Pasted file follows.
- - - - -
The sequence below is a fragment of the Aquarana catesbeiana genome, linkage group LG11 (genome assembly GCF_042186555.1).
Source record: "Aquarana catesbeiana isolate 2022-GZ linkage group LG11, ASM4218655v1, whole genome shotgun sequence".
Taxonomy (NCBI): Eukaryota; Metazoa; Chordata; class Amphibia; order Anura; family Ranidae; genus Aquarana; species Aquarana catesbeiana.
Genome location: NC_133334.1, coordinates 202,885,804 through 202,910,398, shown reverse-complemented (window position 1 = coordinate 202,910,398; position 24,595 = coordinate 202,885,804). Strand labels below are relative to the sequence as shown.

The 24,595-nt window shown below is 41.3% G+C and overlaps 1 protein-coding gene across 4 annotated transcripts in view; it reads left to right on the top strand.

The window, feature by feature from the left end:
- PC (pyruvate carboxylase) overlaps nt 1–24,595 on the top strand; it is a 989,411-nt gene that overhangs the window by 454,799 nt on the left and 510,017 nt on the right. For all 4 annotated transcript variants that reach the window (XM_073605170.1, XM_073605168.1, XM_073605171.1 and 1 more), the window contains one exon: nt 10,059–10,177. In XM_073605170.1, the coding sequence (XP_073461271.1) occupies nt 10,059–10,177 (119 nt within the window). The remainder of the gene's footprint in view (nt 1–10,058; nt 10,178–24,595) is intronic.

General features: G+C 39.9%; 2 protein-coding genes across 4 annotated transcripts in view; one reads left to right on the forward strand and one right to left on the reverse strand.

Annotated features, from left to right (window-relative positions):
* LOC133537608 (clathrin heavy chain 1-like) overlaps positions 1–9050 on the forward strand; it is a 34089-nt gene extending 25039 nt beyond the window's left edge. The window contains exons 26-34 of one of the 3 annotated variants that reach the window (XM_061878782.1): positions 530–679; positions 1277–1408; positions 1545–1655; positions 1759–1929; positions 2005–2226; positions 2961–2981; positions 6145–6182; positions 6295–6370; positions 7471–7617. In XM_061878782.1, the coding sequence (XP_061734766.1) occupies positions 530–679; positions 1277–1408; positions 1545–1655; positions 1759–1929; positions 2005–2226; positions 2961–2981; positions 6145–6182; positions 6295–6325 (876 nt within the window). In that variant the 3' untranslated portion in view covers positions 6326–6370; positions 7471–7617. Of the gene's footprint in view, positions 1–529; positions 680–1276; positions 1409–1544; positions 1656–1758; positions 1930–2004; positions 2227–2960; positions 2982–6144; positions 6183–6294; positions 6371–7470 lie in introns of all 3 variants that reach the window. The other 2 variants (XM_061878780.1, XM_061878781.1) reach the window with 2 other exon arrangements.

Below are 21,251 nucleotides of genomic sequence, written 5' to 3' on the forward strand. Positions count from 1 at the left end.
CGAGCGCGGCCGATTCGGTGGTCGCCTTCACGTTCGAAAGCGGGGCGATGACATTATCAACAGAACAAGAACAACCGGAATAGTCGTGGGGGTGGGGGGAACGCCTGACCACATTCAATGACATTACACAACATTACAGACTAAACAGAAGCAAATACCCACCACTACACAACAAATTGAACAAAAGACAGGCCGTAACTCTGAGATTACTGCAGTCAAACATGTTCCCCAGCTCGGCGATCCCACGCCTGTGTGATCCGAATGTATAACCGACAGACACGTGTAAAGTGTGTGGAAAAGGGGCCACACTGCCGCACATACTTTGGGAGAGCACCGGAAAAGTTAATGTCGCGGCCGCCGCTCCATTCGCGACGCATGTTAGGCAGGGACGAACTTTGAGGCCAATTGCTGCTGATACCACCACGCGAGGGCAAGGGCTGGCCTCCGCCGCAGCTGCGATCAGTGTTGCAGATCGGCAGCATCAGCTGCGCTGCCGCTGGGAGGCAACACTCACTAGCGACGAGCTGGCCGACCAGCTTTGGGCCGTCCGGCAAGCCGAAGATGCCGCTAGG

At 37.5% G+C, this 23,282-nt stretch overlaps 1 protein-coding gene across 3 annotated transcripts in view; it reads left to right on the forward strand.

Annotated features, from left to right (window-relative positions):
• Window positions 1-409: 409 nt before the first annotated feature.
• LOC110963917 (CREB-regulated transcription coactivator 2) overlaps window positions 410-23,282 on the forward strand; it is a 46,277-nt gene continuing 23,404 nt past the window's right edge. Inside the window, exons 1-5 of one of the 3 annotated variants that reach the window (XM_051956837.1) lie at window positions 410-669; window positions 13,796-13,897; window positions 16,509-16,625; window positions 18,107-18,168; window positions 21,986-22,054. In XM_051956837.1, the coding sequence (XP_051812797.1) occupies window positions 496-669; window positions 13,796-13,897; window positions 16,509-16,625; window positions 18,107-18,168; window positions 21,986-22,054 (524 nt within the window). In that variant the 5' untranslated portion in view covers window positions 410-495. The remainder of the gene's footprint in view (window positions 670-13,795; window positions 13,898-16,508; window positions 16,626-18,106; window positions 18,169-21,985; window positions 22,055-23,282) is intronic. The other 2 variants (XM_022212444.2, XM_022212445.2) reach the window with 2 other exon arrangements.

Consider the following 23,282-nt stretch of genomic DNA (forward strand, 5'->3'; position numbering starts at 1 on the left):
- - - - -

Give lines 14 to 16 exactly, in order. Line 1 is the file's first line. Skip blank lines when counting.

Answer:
Annotated features, from left to right (window-relative positions):
• Window positions 1-409: 409 nt before the first annotated feature.
• LOC110963917 (CREB-regulated transcription coactivator 2) overlaps window positions 410-23,282 on the forward strand; it is a 46,277-nt gene continuing 23,404 nt past the window's right edge. Inside the window, exons 1-5 of one of the 3 annotated variants that reach the window (XM_051956837.1) lie at window positions 410-669; window positions 13,796-13,897; window positions 16,509-16,625; window positions 18,107-18,168; window positions 21,986-22,054. In XM_051956837.1, the coding sequence (XP_051812797.1) occupies window positions 496-669; window positions 13,796-13,897; window positions 16,509-16,625; window positions 18,107-18,168; window positions 21,986-22,054 (524 nt within the window). In that variant the 5' untranslated portion in view covers window positions 410-495. The remainder of the gene's footprint in view (window positions 670-13,795; window positions 13,898-16,508; window positions 16,626-18,106; window positions 18,169-21,985; window positions 22,055-23,282) is intronic. The other 2 variants (XM_022212444.2, XM_022212445.2) reach the window with 2 other exon arrangements.